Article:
PHP sprintf: wtf?

Generally 'sprintf' is fine: it behaves as it supposed to, it does what you expect, it repeats its c implementation - everything seems to be fine. But there is one small thing which is not oresent in c: variables in c do not have prefix like in PHP.

So what? Why is it important? In most cases it is not important, but when you decide to use one argument for many values, it becomes crucial. In PHP you can put variable directly into string and the language will replace it with the value of variable:

$wtf = "wtf?";
echo "PHP sprintf: $wtf";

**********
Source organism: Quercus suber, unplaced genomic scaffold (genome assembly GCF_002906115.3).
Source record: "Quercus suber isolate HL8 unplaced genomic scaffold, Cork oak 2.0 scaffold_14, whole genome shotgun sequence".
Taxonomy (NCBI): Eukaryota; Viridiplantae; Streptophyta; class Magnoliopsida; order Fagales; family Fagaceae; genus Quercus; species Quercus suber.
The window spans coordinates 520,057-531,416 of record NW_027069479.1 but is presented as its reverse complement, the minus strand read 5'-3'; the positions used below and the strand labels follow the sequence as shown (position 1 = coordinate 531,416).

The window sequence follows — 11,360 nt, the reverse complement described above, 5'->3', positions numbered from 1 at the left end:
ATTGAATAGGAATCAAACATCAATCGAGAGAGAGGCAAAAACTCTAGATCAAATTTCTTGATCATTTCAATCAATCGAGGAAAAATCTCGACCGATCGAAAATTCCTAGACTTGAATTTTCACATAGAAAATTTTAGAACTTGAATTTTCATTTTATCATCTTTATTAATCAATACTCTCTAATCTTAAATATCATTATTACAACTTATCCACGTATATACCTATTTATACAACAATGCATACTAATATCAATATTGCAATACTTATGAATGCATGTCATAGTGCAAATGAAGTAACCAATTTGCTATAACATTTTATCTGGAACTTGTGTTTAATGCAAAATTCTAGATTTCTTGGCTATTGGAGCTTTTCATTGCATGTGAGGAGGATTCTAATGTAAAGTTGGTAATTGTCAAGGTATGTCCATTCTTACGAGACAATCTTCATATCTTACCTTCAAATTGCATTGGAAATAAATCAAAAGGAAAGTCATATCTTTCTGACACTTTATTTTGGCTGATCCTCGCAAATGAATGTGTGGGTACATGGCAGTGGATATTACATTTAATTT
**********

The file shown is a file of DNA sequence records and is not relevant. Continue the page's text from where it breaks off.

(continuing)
It works only for double-quoted strings.

And when you write something like this:

printf("%1$s %1$s", "wtf?");
PHP thinks you want to use variable $s inside printf(). But you don't — you just forgot how stupid it is (not always, but in some cases).

With single-quoted string as first argument (s)printf works just fine:

printf('%1$s %1$s', "wtf?");

But the question is still there: Why to use '$' symbol to point at number of argument to be used?